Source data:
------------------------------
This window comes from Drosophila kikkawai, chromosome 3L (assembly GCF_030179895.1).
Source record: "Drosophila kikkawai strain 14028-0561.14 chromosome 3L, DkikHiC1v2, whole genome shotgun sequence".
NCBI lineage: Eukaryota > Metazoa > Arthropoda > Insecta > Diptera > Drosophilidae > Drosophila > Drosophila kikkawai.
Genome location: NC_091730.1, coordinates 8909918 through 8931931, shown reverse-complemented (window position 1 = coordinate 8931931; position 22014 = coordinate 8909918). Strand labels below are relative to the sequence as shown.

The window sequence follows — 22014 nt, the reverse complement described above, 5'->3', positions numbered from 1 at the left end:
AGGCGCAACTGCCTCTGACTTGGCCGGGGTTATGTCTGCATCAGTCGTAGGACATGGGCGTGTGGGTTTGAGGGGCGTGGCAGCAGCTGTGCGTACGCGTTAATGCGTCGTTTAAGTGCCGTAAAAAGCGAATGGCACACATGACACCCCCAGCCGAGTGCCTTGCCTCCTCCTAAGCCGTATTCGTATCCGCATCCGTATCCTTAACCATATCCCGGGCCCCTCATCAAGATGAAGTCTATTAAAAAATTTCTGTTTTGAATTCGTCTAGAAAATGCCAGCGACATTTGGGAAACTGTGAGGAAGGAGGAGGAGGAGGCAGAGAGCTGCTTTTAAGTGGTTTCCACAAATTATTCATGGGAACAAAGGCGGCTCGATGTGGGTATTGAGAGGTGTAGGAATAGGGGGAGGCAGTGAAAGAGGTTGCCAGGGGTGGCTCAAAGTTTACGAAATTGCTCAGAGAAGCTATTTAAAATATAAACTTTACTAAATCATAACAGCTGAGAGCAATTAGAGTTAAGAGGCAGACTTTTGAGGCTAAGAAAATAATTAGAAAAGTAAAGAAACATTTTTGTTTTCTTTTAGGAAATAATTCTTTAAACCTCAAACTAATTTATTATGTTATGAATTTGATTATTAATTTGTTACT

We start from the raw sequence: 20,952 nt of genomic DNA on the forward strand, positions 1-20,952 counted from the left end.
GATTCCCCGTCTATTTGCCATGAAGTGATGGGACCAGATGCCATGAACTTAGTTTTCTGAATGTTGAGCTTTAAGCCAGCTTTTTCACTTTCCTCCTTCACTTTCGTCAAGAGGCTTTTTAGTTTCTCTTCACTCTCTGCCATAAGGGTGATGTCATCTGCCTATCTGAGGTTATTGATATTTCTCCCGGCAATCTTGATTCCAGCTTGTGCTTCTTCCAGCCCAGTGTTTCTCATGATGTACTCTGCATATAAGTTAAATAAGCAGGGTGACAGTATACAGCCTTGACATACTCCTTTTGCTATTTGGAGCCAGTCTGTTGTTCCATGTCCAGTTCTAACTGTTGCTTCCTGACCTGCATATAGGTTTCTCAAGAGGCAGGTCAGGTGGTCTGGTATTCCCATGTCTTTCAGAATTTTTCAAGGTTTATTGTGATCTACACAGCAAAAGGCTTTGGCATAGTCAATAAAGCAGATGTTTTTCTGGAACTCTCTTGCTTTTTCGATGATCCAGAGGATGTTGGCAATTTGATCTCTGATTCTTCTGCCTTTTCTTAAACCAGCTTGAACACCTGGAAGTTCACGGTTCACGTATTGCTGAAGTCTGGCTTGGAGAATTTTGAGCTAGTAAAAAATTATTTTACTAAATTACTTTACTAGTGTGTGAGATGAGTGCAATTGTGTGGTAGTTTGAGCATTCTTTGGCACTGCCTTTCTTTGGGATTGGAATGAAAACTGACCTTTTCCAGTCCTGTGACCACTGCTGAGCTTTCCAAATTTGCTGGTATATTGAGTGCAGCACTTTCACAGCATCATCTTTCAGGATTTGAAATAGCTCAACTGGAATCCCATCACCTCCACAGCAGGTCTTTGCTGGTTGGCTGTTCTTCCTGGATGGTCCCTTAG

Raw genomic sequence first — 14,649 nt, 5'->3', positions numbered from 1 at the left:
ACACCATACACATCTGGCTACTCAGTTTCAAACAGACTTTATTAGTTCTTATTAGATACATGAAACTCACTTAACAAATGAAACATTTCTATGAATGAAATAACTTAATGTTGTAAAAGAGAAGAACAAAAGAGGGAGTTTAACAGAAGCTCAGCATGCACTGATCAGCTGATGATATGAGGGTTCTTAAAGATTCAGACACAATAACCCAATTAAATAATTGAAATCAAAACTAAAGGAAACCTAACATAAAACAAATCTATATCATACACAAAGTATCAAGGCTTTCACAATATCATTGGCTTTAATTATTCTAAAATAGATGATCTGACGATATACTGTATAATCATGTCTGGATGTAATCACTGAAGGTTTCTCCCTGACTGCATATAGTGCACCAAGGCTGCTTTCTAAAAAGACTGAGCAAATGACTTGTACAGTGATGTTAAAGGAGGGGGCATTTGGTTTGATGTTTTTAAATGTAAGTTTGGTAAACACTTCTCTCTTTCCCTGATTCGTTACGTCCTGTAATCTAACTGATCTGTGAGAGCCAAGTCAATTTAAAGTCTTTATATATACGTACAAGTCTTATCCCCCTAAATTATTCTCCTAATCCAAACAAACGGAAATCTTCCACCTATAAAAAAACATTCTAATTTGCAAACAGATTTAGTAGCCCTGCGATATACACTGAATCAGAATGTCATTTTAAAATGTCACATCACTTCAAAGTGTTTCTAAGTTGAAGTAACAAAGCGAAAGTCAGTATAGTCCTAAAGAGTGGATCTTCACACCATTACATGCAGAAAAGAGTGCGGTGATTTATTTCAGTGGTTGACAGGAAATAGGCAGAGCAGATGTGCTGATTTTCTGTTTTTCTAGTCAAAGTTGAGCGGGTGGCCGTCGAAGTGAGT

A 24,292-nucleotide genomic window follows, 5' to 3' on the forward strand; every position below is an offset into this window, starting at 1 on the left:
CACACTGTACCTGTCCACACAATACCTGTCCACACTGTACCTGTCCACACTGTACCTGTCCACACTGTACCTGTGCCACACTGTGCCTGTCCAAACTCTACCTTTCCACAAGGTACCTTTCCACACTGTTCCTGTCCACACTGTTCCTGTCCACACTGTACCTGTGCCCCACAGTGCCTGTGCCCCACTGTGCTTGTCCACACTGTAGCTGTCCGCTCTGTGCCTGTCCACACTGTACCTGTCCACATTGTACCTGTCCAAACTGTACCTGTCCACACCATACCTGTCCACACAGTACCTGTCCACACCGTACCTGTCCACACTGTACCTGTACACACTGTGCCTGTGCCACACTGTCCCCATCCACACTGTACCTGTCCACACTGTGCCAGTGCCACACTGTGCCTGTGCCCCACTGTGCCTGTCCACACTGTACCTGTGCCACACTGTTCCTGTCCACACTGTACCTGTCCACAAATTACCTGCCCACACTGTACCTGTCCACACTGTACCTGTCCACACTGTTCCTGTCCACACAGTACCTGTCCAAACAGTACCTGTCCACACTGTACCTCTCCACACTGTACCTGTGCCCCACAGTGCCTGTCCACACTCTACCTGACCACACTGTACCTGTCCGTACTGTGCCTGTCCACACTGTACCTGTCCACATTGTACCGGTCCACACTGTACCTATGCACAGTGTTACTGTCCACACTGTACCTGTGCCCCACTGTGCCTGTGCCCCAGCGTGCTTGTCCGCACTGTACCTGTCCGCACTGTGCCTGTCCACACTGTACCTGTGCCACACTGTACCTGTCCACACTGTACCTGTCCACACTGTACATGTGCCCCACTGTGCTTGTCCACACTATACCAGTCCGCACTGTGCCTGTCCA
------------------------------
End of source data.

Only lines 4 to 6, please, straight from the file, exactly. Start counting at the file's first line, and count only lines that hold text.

Genome location: NC_091730.1, coordinates 8909918 through 8931931, shown reverse-complemented (window position 1 = coordinate 8931931; position 22014 = coordinate 8909918). Strand labels below are relative to the sequence as shown.

The window sequence follows — 22014 nt, the reverse complement described above, 5'->3', positions numbered from 1 at the left end:
AGGCGCAACTGCCTCTGACTTGGCCGGGGTTATGTCTGCATCAGTCGTAGGACATGGGCGTGTGGGTTTGAGGGGCGTGGCAGCAGCTGTGCGTACGCGTTAATGCGTCGTTTAAGTGCCGTAAAAAGCGAATGGCACACATGACACCCCCAGCCGAGTGCCTTGCCTCCTCCTAAGCCGTATTCGTATCCGCATCCGTATCCTTAACCATATCCCGGGCCCCTCATCAAGATGAAGTCTATTAAAAAATTTCTGTTTTGAATTCGTCTAGAAAATGCCAGCGACATTTGGGAAACTGTGAGGAAGGAGGAGGAGGAGGCAGAGAGCTGCTTTTAAGTGGTTTCCACAAATTATTCATGGGAACAAAGGCGGCTCGATGTGGGTATTGAGAGGTGTAGGAATAGGGGGAGGCAGTGAAAGAGGTTGCCAGGGGTGGCTCAAAGTTTACGAAATTGCTCAGAGAAGCTATTTAAAATATAAACTTTACTAAATCATAACAGCTGAGAGCAATTAGAGTTAAGAGGCAGACTTTTGAGGCTAAGAAAATAATTAGAAAAGTAAAGAAACATTTTTGTTTTCTTTTAGGAAATAATTCTTTAAACCTCAAACTAATTTATTATGTTATGAATTTGATTATTAATTTGTTACT